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United States Department of Agriculture

Agricultural Research Service


item Bennett, Gary
item Echternkamp, Sherrill
item Gregory, Keith

Submitted to: Journal of Animal Science Supplement
Publication Type: Abstract Only
Publication Acceptance Date: 6/13/1996
Publication Date: N/A
Citation: N/A

Interpretive Summary: NA

Technical Abstract: Increased incidence of triplet and higher births in cattle is regarded as an undesirable side effect of genetic increase in twinning. Estimates of triplets in populations with genetic levels of 40% or greater twinning do not exist because there are no such populations. However, predictions of triplets are needed to evaluate the potential impact of further genetic increases in twinning. Both empirical data and biological hypotheses were used to develop a prediction. Empirical data consisted of sheep ovulation rates and estimates of bovine losses of embryos in early and late phases of pregnancy. Ovulation rate was decreased from levels found in Romanov sheep to those of cattle. Biological hypotheses concerned the independent loss of embryos in early pregnancy and codependent failure of multiple embryos in late pregnancy. Pre-implantation losses were considered to be independent resulting in the loss of only the affected embryo. Post-implantation failure of an embryo was assumed to result in the loss of all embryos. It was also assumed that more than three embryos in one uterine horn resulted in the loss of all embryos. Data from heifers and from older cows calving from 1989 to 1995 were used to test predictions. This herd has been selected for twinning rate and multiple births ranged between 14 and 34%. Totaled over 14 cow age by year combinations, 3880 single, 1229 twin, and 33 triplet births were observed compared with predicted values of 3877.8 single, 1231.6 twin, and 32.4 triplet births. Prediction of triplet births was accurate (chi-square=16.85 with 14 df) within the range of available test data. Predicted triplet births at 35, 45, and 55% multiple births are 1.4, 3.2, and 6.6%, respectively. Predicted quadruplet births are .1% or fewer up to 55% multiple births.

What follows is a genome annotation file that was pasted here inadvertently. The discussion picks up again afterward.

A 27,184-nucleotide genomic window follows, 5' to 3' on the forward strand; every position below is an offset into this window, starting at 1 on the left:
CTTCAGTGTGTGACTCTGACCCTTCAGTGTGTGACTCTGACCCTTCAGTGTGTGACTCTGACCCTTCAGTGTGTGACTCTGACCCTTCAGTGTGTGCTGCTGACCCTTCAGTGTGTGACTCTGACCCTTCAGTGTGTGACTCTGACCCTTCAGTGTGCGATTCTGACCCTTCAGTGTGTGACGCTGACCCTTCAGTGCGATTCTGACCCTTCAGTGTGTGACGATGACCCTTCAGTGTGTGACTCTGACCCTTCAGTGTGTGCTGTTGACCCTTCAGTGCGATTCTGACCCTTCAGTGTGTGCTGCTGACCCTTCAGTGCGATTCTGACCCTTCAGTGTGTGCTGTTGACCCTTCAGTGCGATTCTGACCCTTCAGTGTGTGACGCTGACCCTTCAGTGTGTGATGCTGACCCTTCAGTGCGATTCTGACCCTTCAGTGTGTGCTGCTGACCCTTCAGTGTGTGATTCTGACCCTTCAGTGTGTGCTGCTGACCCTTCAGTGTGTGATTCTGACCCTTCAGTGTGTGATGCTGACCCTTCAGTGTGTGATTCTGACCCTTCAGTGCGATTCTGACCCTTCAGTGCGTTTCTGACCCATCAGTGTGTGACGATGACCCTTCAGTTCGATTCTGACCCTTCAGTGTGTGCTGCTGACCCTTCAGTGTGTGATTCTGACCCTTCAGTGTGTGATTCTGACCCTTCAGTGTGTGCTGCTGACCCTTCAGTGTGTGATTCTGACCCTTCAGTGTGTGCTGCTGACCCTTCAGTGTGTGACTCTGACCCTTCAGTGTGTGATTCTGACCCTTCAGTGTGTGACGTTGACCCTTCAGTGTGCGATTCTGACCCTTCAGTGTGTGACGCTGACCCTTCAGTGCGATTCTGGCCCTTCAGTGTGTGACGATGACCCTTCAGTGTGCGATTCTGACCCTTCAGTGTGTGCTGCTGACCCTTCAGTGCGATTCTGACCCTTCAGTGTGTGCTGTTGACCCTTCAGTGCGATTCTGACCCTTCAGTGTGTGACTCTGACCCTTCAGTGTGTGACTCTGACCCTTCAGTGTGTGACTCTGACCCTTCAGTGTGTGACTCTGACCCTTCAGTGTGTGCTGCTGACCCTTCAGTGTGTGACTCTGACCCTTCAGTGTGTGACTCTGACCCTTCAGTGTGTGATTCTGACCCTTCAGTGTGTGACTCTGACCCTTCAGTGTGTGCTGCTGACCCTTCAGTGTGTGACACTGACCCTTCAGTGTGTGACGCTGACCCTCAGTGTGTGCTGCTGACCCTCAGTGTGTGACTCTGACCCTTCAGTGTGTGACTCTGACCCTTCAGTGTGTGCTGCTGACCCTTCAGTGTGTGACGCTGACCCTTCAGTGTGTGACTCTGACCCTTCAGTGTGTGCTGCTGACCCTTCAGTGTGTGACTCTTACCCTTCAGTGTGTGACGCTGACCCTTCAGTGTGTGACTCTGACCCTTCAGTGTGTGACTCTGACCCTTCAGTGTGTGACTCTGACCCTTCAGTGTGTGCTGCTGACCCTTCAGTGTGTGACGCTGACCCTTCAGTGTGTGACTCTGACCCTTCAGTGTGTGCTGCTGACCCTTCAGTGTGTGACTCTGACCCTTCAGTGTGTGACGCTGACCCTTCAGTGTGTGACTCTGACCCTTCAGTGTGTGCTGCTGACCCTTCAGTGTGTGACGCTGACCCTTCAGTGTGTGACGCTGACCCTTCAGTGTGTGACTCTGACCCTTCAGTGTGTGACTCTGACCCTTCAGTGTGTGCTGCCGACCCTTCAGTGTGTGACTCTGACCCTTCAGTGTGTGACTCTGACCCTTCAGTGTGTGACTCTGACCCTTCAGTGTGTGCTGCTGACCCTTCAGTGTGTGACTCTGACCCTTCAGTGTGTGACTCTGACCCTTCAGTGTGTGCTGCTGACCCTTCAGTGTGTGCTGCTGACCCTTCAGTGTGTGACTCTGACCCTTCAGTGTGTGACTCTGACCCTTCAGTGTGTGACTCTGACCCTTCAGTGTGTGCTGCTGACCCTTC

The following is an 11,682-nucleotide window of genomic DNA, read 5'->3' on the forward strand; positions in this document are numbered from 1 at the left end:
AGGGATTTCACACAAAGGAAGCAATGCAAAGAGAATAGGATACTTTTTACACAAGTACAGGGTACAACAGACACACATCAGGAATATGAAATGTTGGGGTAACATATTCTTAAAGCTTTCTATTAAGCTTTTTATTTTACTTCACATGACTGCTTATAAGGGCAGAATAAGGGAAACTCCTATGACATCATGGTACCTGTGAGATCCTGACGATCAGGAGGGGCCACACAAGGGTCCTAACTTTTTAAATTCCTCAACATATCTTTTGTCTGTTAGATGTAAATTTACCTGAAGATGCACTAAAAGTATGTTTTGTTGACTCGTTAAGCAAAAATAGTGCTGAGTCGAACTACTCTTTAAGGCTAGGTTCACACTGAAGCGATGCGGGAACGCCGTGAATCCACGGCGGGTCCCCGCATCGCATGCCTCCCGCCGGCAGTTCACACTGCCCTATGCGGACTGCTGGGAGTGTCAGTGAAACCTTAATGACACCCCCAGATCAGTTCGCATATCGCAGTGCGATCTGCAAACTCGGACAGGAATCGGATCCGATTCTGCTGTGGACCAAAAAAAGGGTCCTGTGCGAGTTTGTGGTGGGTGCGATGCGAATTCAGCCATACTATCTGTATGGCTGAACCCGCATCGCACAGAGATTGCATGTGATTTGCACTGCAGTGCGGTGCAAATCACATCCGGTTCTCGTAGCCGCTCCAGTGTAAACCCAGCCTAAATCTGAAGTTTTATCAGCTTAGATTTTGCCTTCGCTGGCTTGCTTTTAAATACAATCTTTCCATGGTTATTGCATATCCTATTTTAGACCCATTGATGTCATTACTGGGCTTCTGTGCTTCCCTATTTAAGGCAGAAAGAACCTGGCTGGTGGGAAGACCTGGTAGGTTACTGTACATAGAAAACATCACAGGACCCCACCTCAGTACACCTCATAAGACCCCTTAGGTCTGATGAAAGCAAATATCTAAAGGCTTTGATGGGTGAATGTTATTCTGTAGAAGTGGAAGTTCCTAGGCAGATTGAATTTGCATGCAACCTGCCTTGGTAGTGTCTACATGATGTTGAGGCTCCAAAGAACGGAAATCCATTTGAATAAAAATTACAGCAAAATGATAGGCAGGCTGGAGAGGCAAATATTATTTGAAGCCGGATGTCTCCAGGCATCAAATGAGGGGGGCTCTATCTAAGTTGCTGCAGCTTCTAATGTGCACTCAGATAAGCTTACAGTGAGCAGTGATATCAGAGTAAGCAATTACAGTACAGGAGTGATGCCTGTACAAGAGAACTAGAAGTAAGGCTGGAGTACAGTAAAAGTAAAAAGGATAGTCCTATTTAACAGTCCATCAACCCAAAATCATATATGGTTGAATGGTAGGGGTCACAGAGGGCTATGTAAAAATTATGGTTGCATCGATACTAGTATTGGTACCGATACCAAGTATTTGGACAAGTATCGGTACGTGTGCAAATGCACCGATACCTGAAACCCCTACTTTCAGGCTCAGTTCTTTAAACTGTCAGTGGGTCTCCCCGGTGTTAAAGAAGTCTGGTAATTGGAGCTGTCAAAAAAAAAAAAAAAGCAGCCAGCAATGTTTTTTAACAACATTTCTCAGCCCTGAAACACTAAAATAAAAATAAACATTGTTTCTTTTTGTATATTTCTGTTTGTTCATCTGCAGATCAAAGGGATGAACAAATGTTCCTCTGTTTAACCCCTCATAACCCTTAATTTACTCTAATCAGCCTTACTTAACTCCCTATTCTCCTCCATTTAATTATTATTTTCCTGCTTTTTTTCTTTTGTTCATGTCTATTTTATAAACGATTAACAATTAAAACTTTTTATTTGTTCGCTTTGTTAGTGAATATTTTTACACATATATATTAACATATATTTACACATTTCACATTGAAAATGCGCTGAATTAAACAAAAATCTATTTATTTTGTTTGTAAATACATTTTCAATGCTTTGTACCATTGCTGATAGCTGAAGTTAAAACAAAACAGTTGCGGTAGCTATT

Last Modified: 06/28/2017
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